Sony SLT-A55 Digital Camera Review$899.99
The images shot by this camera were generally pretty sharp, although the images were somewhat softer when the aperture was stopped down all the way to the f/22 or f/36 maximum of the lens. At more open apertures, the images were pretty sharp across the frame, with only a slight falloff at the edges. From our tests, the sharpest images are captured when this lens is in the middle of the aperture range at about f/13 to f/14.
In the widest zoom setting, the best performance from this lens comes in the middle of the aperture range: the images captured at f/13 are sharper and more clearly defined than the others.
In the middle of the zoom range, once again, the best performance comes from the middle aperture setting, although the widest aperture is also pretty good. The smallest aperture is extremely soft.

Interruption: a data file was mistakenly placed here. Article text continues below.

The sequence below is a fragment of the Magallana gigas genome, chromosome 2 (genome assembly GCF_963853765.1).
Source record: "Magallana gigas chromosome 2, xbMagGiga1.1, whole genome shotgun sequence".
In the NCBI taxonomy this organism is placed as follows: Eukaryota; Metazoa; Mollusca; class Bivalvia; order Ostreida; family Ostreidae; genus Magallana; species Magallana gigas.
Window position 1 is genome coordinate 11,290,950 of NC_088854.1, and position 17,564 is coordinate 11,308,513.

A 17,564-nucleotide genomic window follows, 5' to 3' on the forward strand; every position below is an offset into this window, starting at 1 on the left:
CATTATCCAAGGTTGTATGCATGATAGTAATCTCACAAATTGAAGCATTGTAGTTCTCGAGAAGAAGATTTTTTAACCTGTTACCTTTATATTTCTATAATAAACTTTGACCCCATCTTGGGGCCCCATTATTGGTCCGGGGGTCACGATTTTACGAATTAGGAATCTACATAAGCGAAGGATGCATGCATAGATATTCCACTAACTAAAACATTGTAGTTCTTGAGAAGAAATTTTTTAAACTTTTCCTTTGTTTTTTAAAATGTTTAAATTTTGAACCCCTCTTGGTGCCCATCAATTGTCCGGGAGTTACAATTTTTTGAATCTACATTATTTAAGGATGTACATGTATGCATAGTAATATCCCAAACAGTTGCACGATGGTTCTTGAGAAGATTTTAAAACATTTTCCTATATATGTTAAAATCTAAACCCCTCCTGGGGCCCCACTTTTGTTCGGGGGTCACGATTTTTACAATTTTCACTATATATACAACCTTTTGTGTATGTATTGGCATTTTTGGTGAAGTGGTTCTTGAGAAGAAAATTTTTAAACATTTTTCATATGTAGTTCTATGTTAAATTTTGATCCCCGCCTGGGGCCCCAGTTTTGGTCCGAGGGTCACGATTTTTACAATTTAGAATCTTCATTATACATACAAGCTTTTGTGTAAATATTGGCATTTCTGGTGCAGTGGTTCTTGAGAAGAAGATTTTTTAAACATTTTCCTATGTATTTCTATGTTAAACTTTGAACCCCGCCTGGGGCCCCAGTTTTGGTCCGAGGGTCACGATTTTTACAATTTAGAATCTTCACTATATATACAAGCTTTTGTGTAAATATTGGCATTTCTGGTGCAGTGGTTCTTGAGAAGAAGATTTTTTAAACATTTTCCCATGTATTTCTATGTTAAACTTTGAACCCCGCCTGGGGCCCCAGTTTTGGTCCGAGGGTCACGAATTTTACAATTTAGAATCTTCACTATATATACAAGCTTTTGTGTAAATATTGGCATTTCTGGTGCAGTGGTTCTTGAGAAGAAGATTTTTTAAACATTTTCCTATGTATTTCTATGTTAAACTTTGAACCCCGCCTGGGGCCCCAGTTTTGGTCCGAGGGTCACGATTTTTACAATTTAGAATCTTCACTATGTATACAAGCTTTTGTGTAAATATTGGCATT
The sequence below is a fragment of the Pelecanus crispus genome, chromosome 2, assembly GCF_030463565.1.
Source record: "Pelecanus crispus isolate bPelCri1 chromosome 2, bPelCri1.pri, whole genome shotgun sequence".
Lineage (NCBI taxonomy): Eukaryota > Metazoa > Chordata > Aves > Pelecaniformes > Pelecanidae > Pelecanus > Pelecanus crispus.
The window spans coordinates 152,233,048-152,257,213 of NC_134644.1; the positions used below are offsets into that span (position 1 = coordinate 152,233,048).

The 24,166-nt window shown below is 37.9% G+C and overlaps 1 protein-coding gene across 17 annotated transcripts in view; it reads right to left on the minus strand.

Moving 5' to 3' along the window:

At the longest zoom setting that this camera offers, the sharpness is acceptable at the widest and mid apertures, but the image gets extremely soft at the smallest aperture of f/36. One important thing to remember here is that this test is very dependent on the lens, and it seems that the 18-55mm zoom lens that Sony bundles with this camera is not particularly great. We don't test with other lenses, but it seems that the camera is capable of much better performance with a higher quality lens.
The 18-55mm SAM lens that comes with the SLT-A55 is biased more towards the wide end of the zoom range, and this seems to have something of a price: the lens introduces a lot of distortion at the wide angle setting: 3.29 per cent barrel distortion, where straight lines become curved inwards towards the center of the image. This distortion was much less at the middle of the zoom range and was barely noticeable at the 55mm setting, though, so you should stick with this end of the zoom if you want straight lines and undistorted faces in your photos.